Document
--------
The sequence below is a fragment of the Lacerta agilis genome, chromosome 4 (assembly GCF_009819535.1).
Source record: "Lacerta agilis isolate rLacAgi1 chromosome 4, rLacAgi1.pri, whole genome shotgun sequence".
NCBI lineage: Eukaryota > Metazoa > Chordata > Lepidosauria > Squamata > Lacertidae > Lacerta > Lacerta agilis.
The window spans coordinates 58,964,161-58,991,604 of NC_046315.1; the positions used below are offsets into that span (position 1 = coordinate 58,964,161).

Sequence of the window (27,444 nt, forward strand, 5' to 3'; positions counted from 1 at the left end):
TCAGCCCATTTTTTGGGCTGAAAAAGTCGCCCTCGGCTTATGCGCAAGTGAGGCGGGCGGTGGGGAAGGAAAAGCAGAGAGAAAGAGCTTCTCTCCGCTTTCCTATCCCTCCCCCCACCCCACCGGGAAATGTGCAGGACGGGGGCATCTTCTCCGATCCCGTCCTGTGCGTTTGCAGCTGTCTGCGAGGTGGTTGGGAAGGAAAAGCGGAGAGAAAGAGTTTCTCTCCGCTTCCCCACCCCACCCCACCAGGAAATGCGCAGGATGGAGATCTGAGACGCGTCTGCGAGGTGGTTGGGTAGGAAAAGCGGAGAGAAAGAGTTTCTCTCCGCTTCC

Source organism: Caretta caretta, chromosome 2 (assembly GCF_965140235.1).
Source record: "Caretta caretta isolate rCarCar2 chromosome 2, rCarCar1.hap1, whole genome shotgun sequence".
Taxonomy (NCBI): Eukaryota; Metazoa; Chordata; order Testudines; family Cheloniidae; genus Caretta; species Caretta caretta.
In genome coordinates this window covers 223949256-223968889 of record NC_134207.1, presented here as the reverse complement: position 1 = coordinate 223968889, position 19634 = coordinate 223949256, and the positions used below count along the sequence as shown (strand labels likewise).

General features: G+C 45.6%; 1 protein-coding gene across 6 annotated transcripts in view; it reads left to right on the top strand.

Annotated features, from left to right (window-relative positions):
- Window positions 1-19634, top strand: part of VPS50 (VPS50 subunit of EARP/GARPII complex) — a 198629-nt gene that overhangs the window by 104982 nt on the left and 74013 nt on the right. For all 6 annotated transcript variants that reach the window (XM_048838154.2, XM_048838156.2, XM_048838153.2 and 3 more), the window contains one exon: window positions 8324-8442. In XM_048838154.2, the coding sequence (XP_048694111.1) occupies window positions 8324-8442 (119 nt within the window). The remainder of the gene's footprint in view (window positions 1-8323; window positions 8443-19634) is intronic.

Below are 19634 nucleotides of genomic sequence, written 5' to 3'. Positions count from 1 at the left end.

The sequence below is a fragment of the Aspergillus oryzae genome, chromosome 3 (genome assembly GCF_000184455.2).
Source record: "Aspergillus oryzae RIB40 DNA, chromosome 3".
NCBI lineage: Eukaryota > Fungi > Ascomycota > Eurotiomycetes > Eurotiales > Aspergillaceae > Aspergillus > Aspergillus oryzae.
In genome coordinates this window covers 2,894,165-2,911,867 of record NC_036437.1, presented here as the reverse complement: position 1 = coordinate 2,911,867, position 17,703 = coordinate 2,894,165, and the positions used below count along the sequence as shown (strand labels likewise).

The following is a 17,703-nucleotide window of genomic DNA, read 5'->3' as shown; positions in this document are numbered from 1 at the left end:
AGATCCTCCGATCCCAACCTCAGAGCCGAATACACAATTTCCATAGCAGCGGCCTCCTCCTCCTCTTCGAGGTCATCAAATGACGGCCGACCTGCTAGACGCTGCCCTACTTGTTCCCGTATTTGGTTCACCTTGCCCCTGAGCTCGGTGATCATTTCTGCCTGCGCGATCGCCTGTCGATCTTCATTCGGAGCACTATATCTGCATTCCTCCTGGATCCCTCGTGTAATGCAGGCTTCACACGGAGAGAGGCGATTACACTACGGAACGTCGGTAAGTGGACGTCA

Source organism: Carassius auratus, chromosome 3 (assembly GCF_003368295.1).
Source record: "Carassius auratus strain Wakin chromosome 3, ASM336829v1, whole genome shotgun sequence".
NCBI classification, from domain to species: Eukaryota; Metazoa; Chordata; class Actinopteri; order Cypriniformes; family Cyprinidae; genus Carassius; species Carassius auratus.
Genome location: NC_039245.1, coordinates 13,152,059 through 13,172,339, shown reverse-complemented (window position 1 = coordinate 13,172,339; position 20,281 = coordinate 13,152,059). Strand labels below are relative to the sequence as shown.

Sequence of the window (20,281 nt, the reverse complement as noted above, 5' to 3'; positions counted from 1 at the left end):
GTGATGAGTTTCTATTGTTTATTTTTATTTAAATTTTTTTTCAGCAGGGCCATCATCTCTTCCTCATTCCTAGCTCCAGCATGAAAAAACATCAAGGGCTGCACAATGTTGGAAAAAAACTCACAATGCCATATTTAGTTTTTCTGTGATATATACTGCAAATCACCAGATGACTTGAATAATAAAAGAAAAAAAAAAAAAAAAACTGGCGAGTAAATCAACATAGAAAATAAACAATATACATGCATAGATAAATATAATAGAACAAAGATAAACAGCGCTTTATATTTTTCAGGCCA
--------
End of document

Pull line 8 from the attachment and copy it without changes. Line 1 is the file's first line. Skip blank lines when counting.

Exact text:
Source record: "Caretta caretta isolate rCarCar2 chromosome 2, rCarCar1.hap1, whole genome shotgun sequence".